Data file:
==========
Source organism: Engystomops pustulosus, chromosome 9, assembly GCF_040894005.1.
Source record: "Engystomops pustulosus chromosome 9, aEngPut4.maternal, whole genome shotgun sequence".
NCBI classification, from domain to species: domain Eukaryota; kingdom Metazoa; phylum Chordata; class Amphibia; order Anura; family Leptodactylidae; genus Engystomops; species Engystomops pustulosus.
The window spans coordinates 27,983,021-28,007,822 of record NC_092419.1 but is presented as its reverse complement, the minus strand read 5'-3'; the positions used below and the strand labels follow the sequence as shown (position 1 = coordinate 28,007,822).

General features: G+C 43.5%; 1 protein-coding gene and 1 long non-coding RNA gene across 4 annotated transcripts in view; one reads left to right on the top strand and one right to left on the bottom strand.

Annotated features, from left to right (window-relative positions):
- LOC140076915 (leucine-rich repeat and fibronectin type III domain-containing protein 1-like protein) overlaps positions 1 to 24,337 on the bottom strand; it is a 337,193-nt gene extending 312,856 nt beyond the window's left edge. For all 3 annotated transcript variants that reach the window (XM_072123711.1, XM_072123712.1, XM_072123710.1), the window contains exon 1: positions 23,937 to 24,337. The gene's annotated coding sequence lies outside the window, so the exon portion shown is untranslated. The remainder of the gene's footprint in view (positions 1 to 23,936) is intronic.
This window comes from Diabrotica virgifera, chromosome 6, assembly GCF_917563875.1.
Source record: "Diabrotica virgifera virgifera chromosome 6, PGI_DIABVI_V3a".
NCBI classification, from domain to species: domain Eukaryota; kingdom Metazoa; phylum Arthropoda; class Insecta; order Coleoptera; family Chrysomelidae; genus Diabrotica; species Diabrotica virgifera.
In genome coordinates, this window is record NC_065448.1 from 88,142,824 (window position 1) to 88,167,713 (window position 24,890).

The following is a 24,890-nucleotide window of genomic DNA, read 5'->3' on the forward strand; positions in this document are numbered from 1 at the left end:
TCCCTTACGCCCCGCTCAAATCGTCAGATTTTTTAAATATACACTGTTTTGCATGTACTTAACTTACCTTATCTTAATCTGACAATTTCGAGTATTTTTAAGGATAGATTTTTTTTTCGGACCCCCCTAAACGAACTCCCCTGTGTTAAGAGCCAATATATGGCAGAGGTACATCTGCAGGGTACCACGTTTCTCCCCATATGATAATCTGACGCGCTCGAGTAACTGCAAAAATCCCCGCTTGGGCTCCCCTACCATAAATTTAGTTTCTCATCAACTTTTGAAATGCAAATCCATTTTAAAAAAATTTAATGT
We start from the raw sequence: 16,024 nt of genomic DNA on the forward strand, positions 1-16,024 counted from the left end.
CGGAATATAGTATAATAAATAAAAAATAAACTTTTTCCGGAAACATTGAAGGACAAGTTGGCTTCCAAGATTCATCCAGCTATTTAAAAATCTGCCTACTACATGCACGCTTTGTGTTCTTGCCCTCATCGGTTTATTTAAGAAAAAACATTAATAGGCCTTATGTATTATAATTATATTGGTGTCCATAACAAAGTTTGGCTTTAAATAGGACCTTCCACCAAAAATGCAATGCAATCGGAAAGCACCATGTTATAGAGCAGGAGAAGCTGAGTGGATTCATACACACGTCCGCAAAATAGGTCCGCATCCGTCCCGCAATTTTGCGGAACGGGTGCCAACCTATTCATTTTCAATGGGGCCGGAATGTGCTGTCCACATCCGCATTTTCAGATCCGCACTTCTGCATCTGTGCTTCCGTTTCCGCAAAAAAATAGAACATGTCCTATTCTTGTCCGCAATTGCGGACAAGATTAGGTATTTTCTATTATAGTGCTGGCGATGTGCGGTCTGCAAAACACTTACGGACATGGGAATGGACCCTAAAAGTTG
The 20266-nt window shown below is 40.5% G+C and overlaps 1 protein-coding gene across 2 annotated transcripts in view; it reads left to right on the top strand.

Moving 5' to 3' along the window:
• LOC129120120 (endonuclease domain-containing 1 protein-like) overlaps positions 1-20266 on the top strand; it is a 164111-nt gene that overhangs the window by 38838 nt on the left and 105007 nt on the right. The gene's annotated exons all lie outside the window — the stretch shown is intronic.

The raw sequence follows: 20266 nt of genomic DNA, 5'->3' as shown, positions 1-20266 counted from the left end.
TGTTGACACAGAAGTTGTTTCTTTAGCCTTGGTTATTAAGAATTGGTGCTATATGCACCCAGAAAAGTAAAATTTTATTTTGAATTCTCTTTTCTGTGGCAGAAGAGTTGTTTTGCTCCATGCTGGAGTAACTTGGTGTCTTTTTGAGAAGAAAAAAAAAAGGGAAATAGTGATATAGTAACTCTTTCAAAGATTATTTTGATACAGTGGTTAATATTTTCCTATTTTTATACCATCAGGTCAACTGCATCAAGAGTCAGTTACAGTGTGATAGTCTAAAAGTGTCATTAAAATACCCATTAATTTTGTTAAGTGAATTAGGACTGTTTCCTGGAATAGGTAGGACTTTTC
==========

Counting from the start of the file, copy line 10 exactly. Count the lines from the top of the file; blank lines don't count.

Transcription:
NCBI classification, from domain to species: domain Eukaryota; kingdom Metazoa; phylum Arthropoda; class Insecta; order Coleoptera; family Chrysomelidae; genus Diabrotica; species Diabrotica virgifera.